by Barry Keate
Have you ever experienced a sudden, brief ringing sound in one ear that seems quite loud then tapers out over a short period of time? Many people have and for a lot of them, it can be very frightening. One might worry, “Is this the start of permanent tinnitus? Is my existing tinnitus getting worse?”
It turns out this is a very common experience. It usually does not mean permanent tinnitus is beginning or is it getting worse. For the great majority of people who experience this, there are no lasting effects. This sudden brief tinnitus usually dissipates within a minute or two and does not repeat in the near term.
This phenomenon has not been studied until recently and very little was known about it. Now a multicenter study from Israel, Canada and the US sheds light on what has been a little understood sensation.
The researchers describe these episodes as a sudden perception of a tone in one ear that fades away within seconds and seems to have no definite trigger. It can sometimes be associated with a feeling of fullness, pressure, blocking or hearing loss of the same ear. Once it begins, it remains at a constant loudness for several seconds then wanes until it is no longer perceived. All the while, the quality of the tinnitus otherwise remains unchanged. The entire event typically lasts less than a minute with no permanent change in hearing. Such an event is termed Sudden, Brief, Unilateral, Tapering Tinnitus (SBUTT).
The paper encompassed two clinical studies. Study I was not focused strictly on SBUTTs. Its main purpose was to determine the effect of brief but very intense jaw, neck and extremity muscle contractions (somatic testing) on the auditory experience of subjects who were sitting in a room with low ambient noise.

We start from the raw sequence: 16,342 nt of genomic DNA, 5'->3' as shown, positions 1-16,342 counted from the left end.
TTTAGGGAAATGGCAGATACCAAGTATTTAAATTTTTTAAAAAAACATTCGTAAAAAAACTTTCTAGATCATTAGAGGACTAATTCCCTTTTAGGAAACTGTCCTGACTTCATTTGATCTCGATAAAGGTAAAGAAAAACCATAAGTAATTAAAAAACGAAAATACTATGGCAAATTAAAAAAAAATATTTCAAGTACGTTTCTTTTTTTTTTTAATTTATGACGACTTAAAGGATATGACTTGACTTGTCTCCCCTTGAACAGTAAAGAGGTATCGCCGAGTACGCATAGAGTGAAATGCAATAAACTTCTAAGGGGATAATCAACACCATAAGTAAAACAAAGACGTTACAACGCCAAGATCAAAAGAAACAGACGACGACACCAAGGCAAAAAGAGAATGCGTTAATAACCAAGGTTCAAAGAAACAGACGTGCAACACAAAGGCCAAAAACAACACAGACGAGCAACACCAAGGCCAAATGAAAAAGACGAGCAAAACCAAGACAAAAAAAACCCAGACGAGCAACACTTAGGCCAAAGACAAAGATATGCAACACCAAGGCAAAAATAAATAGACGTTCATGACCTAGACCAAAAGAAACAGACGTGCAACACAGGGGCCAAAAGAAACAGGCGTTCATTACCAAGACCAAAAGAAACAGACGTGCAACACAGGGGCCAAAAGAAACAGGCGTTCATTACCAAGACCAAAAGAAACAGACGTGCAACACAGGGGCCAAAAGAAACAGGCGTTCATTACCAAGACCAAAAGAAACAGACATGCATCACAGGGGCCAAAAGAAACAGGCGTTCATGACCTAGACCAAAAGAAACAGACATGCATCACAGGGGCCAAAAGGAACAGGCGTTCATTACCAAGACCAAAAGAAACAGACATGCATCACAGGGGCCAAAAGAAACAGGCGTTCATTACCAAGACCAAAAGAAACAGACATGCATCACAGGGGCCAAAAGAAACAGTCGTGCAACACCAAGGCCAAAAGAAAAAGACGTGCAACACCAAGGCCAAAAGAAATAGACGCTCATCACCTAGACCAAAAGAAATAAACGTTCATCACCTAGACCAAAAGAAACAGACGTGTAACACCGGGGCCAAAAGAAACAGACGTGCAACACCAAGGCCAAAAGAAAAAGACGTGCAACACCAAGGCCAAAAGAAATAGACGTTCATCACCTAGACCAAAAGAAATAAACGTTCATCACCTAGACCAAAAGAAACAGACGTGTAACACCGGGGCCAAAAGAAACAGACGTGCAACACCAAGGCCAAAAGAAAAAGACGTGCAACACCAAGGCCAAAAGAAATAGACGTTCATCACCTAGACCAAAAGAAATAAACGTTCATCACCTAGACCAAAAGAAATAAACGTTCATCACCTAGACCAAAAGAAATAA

We have previously published an article on Somatic Tinnitus describing the muscular and auditory processes that lead to this type of tinnitus.
Before they were asked to make the muscle contractions, an interview was conducted and one of the questions asked was, “Do you ever have a brief ringing in one ear, lasting a minute or less?”
Study II was restricted to volunteers who all responded they had experienced SBUTTs previously. They were asked to keep a log of the occurrences for four months.
Study I was conducted for somatic testing of subject’s hearing. Twenty percent had existing tinnitus. Of all subjects, 76% could recall having at least one SBUTT at some time in their lives and 24% had no recollection of ever having one. They occurred in equal proportions in men and women.
Of the subjects with existing tinnitus, 75% had SBUTTs. Of those with no ongoing tinnitus, 78% had SBUTTs.
Study II was conducted exclusively on subjects who had experienced SBUTTs in the past. Very similar to Study I, 20% of participants had existing tinnitus. The existing tinnitus subjects had more SBUTTs than the non-tinnitus subjects, 8 instances compared to 4 instances over a 4-month period.
SBUTTs were always heard in one ear only. Right ear occurrences were about twice as common as left ear in a ratio of 65% to 35%. Some subjects experienced fullness or hearing loss, always in the same ear as the SBUTT.
The initial survey found that approximately 76% of subjects experience SBUTTs. Still unanswered is the prevalence in specific populations. The prevalence is unknown in those with profound hearing loss, tinnitus in one ear only, or those suffering from Temporomandibular Joint (TMJ) dysfunction or whiplash.
The rate of occurrence of SBUTTs varied from less than one per year up to 130 per year. The study found that 3 of 4 subjects with the highest number of SBUTTs also had chronic tinnitus. This suggests that a high rate of SBUTTs may be a risk factor for developing chronic tinnitus.
The finding that SBUTTs occur more commonly on the right than the left favors the possibility that they are related to the somatosensory system because, on average, more than 90% of people are right-handed. The somatosensory system of the dominant side would be expected to be more forcefully activate than the non-dominant side